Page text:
Miracle at Augusta, by James Patterson and Peter de Jonge

Three and a half stars (of five)

Patterson and de Jonge return with the sequel to their golf-themed inspirational novella. After a surprising win at the PGA Senior Open the year before, Travis McKinley   basks in the fame. McKinley may be living the good life, but cannot shake that he does not belong among the greats, which is supported by a lacklustre second season on the Tour. After getting into a skirmish after one event, McKinley finds himself suspended and heads back home to spend time with his family. Pining for a return to the Tour and dreaming of playing a round at Augusta National, McKinley soon discovers that his talents need not go to waste. When a neighbourhood boy, Jerzy, finds himself on the wrong end of bullies’ wrath, McKinley takes him under his wing and introduces the game of golf, where the fiercest competitor and enemy tends to be one’s self. McKinley painstakingly works on perfecting Jerzy’s stance and honing in on an already impressive swing. Inflating Jerzy’s confidence through hard work and determination, McKinley promises him a gift of a lifetime if he’ll face those bullies; the chance to play a round at Augusta National. True to his word, McKinley plans for a trip down to Georgia, where all the miracles begin. Patterson and de Jonge inject more humour and less hokeyness into this sequel, peppered with golf references and just the right amount of inspiration.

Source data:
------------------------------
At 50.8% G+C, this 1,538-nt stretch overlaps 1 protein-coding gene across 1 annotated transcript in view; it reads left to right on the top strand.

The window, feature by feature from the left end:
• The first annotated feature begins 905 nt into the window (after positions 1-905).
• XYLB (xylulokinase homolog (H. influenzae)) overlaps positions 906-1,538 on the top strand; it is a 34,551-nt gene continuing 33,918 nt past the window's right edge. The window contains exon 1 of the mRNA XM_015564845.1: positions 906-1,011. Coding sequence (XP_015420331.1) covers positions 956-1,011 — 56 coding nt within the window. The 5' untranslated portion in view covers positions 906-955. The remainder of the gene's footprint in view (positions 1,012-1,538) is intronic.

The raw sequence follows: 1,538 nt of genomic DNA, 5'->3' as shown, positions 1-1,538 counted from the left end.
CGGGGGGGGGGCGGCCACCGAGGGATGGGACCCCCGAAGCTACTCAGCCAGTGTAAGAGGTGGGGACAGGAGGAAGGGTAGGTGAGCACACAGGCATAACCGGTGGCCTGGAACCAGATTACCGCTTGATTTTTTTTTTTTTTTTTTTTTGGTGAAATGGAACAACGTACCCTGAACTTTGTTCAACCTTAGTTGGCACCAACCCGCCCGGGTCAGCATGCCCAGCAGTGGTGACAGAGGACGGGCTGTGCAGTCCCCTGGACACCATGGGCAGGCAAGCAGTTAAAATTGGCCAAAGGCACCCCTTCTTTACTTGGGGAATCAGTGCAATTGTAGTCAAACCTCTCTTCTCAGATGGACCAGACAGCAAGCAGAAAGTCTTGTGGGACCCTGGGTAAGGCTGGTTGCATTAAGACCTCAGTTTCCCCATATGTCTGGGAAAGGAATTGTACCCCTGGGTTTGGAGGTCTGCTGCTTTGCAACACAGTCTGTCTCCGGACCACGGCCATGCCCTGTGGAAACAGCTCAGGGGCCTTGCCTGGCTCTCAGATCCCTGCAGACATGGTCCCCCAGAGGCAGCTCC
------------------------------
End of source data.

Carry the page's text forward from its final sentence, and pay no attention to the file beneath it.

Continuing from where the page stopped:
In comparison to the first book, this instalment is the proverbial hole-in-one. It builds on the golf-centric nature of the story and keeps the heartstring plucking to a minimum. McKinley is no longer out to shed a tear or rekindle his love for family, but instead looking to show a young man that there is much to be gained from the game of golf. Add to that, de Jonge is yet another author helping Patterson to resurrect his fledging writing (which, as the attentive reader will know has suffered a quintuple-bogey with a series of subpar novels [ok, enough puns!]) and finally impress readers with something decent to say. The narrative is clean, the story clear, and the delivery quick paced. Just want the reader needs for a shorter Patterson novel.

Kudos, Messrs. Patterson and de Jonge for this sequel that surpasses the original story. Anything else in that bag of tricks for longtime fans? Preferably not nineteen years from now!